THE ADVOCATE 21
VOL. 76 PART 1 JANUARY 2018
By David Roberts, Q.C.
Impeachment: a word on everybody’s mind, if not their lips, since
November 2016’s U.S. election. So what is impeachment? Shortly
put, it is a process whereby a public official can be removed from
office. Nowadays it carries no other penalty.
England is the country that gave birth to the process of impeachment.
There, impeachment originated as a criminal proceeding initiated by the
House of Commons. The person impeached is tried by the House of Lords.
Judgment is given by a vote of the majority, which passes sentence.
The word “impeachment” derives from the French “empêcher”, which
means “to prevent, to hinder or to oppose”. But today, in the context of the
political process, “impeachment” means “accusation”. The word gradually
acquired the narrower technical meaning of an accusation made by the
House of Commons to Parliament’s upper house. The first impeachment
occurred in 1376 at a time when the Commons and the Lords united in
desiring to limit the activities of the royal officials and favourites and to prevent
them from breaking the law.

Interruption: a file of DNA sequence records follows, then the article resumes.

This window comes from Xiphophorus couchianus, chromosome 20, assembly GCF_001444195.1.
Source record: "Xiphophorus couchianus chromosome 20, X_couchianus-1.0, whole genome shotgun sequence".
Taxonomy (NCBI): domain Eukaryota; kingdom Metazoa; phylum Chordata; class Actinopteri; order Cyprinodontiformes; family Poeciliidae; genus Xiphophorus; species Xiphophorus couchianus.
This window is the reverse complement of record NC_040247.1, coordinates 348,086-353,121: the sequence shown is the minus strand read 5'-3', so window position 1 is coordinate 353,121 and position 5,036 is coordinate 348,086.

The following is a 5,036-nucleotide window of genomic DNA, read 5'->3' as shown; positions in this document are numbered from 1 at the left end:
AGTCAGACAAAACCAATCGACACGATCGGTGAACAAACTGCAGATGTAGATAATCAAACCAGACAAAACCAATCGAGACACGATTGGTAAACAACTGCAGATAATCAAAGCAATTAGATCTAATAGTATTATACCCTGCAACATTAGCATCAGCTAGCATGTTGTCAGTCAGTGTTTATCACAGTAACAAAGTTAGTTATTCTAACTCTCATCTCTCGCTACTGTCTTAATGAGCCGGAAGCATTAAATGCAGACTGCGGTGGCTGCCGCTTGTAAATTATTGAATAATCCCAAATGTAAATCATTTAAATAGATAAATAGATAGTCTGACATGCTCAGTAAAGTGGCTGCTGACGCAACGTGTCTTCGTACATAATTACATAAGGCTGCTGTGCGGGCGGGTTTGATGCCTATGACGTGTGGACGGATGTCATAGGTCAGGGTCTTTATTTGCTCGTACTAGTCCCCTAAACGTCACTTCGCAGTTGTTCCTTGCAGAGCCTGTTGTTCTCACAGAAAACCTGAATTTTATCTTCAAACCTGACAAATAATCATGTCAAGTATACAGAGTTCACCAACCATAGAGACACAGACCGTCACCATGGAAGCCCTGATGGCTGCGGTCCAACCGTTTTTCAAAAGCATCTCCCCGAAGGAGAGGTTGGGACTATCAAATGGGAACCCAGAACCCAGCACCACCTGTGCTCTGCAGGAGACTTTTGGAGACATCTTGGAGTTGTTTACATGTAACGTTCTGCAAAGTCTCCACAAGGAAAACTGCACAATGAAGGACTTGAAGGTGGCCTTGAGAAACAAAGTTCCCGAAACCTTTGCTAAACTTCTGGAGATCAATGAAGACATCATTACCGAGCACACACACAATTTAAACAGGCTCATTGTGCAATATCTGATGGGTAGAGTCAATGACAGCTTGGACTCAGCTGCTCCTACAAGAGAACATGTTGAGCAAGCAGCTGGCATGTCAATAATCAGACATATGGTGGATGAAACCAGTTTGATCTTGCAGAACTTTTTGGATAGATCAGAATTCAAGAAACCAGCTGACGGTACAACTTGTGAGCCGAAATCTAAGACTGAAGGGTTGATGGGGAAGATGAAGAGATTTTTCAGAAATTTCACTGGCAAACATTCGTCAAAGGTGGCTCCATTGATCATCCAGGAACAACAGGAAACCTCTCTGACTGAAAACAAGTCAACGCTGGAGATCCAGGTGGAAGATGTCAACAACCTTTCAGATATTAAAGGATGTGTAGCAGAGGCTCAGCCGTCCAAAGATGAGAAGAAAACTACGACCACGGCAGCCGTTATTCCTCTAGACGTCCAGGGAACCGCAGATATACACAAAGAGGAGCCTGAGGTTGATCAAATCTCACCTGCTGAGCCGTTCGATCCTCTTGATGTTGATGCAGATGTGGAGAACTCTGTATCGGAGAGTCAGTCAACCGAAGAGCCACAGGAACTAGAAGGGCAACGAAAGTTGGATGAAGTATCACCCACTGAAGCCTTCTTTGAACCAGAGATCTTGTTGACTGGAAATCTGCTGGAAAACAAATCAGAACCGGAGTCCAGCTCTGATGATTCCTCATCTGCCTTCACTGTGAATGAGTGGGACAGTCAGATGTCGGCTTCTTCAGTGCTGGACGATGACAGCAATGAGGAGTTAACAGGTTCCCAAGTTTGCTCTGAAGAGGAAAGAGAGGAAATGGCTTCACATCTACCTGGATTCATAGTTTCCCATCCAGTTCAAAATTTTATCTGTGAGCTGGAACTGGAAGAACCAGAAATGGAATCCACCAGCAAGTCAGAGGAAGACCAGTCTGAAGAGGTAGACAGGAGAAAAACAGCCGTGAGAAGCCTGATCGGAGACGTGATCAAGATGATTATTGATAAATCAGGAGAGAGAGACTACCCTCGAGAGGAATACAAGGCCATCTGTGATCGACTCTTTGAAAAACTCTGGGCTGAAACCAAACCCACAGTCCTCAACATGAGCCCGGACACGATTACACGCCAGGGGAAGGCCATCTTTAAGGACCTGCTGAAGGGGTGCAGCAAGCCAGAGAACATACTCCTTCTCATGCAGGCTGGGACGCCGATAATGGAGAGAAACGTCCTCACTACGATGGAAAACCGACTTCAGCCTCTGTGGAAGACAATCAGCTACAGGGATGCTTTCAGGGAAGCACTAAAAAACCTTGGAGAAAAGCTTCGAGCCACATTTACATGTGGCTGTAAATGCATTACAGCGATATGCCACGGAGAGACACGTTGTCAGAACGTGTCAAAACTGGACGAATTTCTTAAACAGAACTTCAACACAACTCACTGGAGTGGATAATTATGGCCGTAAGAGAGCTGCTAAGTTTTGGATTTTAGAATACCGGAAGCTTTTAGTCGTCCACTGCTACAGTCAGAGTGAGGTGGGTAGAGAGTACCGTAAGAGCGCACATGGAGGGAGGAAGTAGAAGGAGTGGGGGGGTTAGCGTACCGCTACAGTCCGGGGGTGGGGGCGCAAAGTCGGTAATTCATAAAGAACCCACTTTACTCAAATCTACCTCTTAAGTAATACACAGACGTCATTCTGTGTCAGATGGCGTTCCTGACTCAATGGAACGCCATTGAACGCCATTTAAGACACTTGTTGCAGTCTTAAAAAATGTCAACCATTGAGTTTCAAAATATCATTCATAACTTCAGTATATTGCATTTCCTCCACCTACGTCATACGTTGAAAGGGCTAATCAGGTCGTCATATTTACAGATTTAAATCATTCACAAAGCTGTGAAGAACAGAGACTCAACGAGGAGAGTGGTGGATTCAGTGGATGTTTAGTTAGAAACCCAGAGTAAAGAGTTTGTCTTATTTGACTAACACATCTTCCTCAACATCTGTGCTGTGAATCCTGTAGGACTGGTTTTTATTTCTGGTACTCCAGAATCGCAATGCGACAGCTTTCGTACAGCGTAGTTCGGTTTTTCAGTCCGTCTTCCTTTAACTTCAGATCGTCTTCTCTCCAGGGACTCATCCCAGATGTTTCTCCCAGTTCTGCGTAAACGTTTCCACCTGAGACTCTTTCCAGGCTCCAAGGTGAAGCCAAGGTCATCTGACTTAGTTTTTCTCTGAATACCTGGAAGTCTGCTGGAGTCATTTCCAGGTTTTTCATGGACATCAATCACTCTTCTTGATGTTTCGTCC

Impeachment is an accusation that is not initiated by the Crown. That
being so, the impeachment process could not be stopped by the king
granting a pardon. Thus, historically it was a method of curbing the
activities of unpopular ministers acting at the behest of the Crown. Unlike
in criminal cases brought by the Crown before the turn of the 19th
century, accused persons facing impeachment could testify in their own
The impeachment procedure fell into disuse after the last medieval
impeachment in 1459, its place taken by the more modern process of an act
of attainder, which initiated a process more like a criminal case.
The impeachment practice was revived in 1620, however, by the
impeachment of Sir Giles Mompesson, a cousin of James I’s favourite, the
Duke of Buckingham. Mompesson was charged with corruption, found
guilty, fined, stripped of his knighthood and sentenced to life imprisonment.
But he fled to France and so the Lords substituted banishment for the
prison sentence. Gradually, as noted earlier, sentences became limited to
removal from office.